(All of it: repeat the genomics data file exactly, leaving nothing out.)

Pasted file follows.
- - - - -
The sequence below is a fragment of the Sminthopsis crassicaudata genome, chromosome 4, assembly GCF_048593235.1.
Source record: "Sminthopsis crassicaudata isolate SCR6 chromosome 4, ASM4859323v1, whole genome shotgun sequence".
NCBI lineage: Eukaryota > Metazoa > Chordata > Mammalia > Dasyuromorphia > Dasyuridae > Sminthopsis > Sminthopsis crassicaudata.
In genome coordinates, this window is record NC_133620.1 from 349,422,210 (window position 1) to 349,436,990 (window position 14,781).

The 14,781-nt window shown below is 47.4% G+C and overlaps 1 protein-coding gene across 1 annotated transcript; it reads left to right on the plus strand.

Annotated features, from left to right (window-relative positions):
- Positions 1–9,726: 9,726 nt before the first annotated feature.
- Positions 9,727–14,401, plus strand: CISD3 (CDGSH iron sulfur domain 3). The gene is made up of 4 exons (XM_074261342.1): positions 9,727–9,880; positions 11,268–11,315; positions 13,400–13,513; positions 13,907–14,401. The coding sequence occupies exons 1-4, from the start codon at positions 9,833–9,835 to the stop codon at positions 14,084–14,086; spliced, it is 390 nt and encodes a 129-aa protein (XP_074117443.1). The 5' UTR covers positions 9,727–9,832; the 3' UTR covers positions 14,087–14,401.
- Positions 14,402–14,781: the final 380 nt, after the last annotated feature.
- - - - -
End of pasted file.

The sequence below is a fragment of the Sminthopsis crassicaudata genome, chromosome 4, assembly GCF_048593235.1.
Source record: "Sminthopsis crassicaudata isolate SCR6 chromosome 4, ASM4859323v1, whole genome shotgun sequence".
NCBI lineage: Eukaryota > Metazoa > Chordata > Mammalia > Dasyuromorphia > Dasyuridae > Sminthopsis > Sminthopsis crassicaudata.
In genome coordinates, this window is record NC_133620.1 from 349,422,210 (window position 1) to 349,436,990 (window position 14,781).

The 14,781-nt window shown below is 47.4% G+C and overlaps 1 protein-coding gene across 1 annotated transcript; it reads left to right on the plus strand.

Annotated features, from left to right (window-relative positions):
- Positions 1–9,726: 9,726 nt before the first annotated feature.
- Positions 9,727–14,401, plus strand: CISD3 (CDGSH iron sulfur domain 3). The gene is made up of 4 exons (XM_074261342.1): positions 9,727–9,880; positions 11,268–11,315; positions 13,400–13,513; positions 13,907–14,401. The coding sequence occupies exons 1-4, from the start codon at positions 9,833–9,835 to the stop codon at positions 14,084–14,086; spliced, it is 390 nt and encodes a 129-aa protein (XP_074117443.1). The 5' UTR covers positions 9,727–9,832; the 3' UTR covers positions 14,087–14,401.
- Positions 14,402–14,781: the final 380 nt, after the last annotated feature.